The most damaging portion of natural and artificial light is Ultra Violet (UV). UV is the invisible high energy portion of light. This is the same energy that has been proven to damage eyes and skin. UV filtering for windows and frames is commercially available and can significantly reduce the damaging effects of UV light.

In addition to damage resulting from exposure to UV, visible light can also damage documents. The recommended light levels for display of paper materials in museums is very low. 50 LUX is the level that is recommended for short periods of time (6 months). Colored inks are among the most susceptible to light damage and should be displayed in dim areas, free from bright light sources. Media such as black ink can tolerate somewhat higher exposure levels.

A camera light meter can be used to read visible light levels within your home; however, this method cannot be used to record UV levels. See CCI IIC Notes 2/5.


The proper storage and display of archival materials can help to minimize many of the factors that can lead to degradation.

Paper Documents
The encapsulation of documents within a clear plastic (mylar) envelope provides a simple method of protecting documents from dirt, dust and tearing. Encapsulation also allows for viewing of both sides of the document. Mylar envelopes and acid free boxes can be purchased from conservation suppliers. For large or odd size documents, sheets of mylar can be sewn together or adhered along the edges using double sided tape. The recommended tape is 3M #415 adhesive tape. Care should be taken to insure that the tape does not come in contact with the document. Encapsulated documents can then be placed into acid free boxes or folders for long term storage.

Items that are not handled often can simply be placed in folders and boxes. All storage boxes, paper folders and tissue paper should be acid-free, lignin free and have a neutral pH. Acid that is generated by poor quality wood-based cardboard boxes and folders can cause the degradation of artworks stored within them.

Severely degraded paper should be stored in buffered boxes that contain an alkaline reserve. Alkaline reserve buffers are chemicals that absorb acids that are generated by the degraded paper.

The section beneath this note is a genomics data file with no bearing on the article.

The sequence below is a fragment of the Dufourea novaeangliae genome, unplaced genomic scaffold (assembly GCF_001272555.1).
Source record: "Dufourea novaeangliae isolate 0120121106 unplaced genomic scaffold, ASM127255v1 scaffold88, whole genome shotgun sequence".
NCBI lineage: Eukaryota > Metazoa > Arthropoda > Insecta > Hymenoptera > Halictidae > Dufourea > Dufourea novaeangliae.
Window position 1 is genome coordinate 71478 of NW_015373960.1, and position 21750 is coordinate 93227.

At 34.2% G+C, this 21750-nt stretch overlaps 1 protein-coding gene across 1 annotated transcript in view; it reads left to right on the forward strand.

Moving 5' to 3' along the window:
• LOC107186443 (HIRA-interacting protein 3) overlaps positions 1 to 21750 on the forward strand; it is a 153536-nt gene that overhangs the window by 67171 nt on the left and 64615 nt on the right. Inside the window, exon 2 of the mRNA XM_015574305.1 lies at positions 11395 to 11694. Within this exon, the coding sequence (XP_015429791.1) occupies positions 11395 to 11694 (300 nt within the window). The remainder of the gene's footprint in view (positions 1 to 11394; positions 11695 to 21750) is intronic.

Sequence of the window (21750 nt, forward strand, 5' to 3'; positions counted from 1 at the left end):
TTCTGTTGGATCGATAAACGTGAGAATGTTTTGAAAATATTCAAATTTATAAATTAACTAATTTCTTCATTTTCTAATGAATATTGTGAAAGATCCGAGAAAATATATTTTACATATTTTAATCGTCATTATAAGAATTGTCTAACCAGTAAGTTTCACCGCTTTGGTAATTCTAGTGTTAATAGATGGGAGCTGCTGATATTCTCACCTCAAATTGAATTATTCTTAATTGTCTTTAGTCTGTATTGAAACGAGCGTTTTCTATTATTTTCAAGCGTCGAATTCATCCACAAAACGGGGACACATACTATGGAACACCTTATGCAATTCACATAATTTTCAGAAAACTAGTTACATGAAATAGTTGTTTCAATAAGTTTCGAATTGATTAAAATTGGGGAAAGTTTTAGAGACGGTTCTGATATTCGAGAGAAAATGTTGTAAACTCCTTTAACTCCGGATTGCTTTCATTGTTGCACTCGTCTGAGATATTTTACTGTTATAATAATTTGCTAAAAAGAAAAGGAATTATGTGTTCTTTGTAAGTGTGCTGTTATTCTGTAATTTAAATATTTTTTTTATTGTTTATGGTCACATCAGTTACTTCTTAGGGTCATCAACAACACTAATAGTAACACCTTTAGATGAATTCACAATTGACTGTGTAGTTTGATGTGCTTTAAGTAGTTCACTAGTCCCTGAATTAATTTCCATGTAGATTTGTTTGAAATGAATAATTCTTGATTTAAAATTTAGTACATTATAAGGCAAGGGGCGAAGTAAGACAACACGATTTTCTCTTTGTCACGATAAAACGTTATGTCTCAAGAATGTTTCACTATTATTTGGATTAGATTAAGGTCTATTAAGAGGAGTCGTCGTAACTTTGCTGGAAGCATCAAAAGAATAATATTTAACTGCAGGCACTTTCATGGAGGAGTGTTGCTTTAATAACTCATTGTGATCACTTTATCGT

In general, good housekeeping is essential to the preservation of artworks on paper. Routine inspection and cleaning of boxes and folders will aid in extending the life of collections.

Parchment Documents
Parchment documents should be stored in unbuffered acid free folders or boxes. The use of mylar folders is not recommended for parchment.

Bookshelves are the most common method of storing books. To minimize damage that can be caused by overcrowding, books should be packed loosely on shelves. The use of book ends can help to provide even support. Large books should be stored flat on shelving units. Rare and fragile books should be placed into individual protective enclosures (see CCI IIC notes 11/1).

Exhibition and Framing
The display of documents and books in the vicinity of fireplaces or air ducts should be avoided since dirt and soot can be deposited onto the paper surface. The display of framed documents on exterior walls should be avoided as it can lead to damage resulting from moisture condensation on the back of the document.

Matting and Framing
Archival documents can be framed for display. The use of high quality, acid-free, lignin-free matboard is recommended. In general, paper objects should be framed using a window mat. Window mats provide space between the surface of the artwork and the glass of the frame to prevent the work of art from becoming stuck to the glass surface (see CCI IIC Notes on Framing 11/5).

The document should be attached to the matboard using only acid-free paper hinges and high-quality adhesives. Staining can be caused by contact with acidic or other poor quality materials, such as scotch tape or rubber cement. The recommended adhesives for hinging paper are wheat starch paste, methyl cellulose, and the ready-made paper framing/hinging tape that is available from University Products Inc.

The use of ultra violet filtering glass and Plexiglas in frames can help to reduce damage from UV light.


Aside from obscuring text, dirt can attract moisture, mold spores and pollution. Dirt also has an abrasive quality that weakens the structure of leather and paper.

In general, the cleaning and repair of paper materials should be carried out by a professional conservator. If you wish to carry out some surface cleaning, the following procedures should be followed:

Surface Cleaning
Paper and parchment documents can be lightly dusted with a soft brush to remove surface dirt. Prior to dusting, the art should be inspected carefully to insure that there is no loose or powdery media or surface that could be brushed away during cleaning. Any additional cleaning of parchment should be carried out by a professional conservator.

If brushing does not remove sufficient surface dirt, dry eraser pads such as Opaline and Skum-X can be used on paper. Again, this method of cleaning should only be used for stable images.